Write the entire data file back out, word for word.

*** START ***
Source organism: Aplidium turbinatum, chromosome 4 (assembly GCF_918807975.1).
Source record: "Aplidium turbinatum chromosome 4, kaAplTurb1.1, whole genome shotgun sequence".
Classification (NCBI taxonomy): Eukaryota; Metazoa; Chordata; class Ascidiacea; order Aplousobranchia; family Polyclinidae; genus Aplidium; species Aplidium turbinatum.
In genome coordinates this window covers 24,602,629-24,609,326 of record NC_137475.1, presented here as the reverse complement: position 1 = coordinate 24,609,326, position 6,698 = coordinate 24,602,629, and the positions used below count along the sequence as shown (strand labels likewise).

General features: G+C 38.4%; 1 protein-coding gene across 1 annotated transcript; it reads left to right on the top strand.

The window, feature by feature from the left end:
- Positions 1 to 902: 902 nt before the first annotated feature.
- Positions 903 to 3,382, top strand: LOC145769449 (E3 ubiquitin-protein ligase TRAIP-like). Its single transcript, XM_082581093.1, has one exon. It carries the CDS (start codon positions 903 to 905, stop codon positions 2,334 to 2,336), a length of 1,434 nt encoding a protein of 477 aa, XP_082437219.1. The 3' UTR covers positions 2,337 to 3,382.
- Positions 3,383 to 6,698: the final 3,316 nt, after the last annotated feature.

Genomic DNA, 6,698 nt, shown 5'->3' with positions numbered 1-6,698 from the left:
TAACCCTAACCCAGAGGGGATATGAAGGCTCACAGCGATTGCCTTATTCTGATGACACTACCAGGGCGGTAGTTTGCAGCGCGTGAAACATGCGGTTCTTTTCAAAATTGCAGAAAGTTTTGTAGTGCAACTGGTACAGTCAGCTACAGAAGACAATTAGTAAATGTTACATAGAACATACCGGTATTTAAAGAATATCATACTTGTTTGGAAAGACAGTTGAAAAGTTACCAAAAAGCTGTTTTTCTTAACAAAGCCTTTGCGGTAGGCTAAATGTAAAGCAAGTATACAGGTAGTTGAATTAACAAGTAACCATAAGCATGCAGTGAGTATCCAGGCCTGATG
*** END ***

Source organism: Aplidium turbinatum, chromosome 4 (assembly GCF_918807975.1).
Source record: "Aplidium turbinatum chromosome 4, kaAplTurb1.1, whole genome shotgun sequence".
Classification (NCBI taxonomy): Eukaryota; Metazoa; Chordata; class Ascidiacea; order Aplousobranchia; family Polyclinidae; genus Aplidium; species Aplidium turbinatum.
In genome coordinates this window covers 24,602,629-24,609,326 of record NC_137475.1, presented here as the reverse complement: position 1 = coordinate 24,609,326, position 6,698 = coordinate 24,602,629, and the positions used below count along the sequence as shown (strand labels likewise).

General features: G+C 38.4%; 1 protein-coding gene across 1 annotated transcript; it reads left to right on the top strand.

The window, feature by feature from the left end:
- Positions 1 to 902: 902 nt before the first annotated feature.
- Positions 903 to 3,382, top strand: LOC145769449 (E3 ubiquitin-protein ligase TRAIP-like). Its single transcript, XM_082581093.1, has one exon. It carries the CDS (start codon positions 903 to 905, stop codon positions 2,334 to 2,336), a length of 1,434 nt encoding a protein of 477 aa, XP_082437219.1. The 3' UTR covers positions 2,337 to 3,382.
- Positions 3,383 to 6,698: the final 3,316 nt, after the last annotated feature.

Genomic DNA, 6,698 nt, shown 5'->3' with positions numbered 1-6,698 from the left:
TAACCCTAACCCAGAGGGGATATGAAGGCTCACAGCGATTGCCTTATTCTGATGACACTACCAGGGCGGTAGTTTGCAGCGCGTGAAACATGCGGTTCTTTTCAAAATTGCAGAAAGTTTTGTAGTGCAACTGGTACAGTCAGCTACAGAAGACAATTAGTAAATGTTACATAGAACATACCGGTATTTAAAGAATATCATACTTGTTTGGAAAGACAGTTGAAAAGTTACCAAAAAGCTGTTTTTCTTAACAAAGCCTTTGCGGTAGGCTAAATGTAAAGCAAGTATACAGGTAGTTGAATTAACAAGTAACCATAAGCATGCAGTGAGTATCCAGGCCTGATG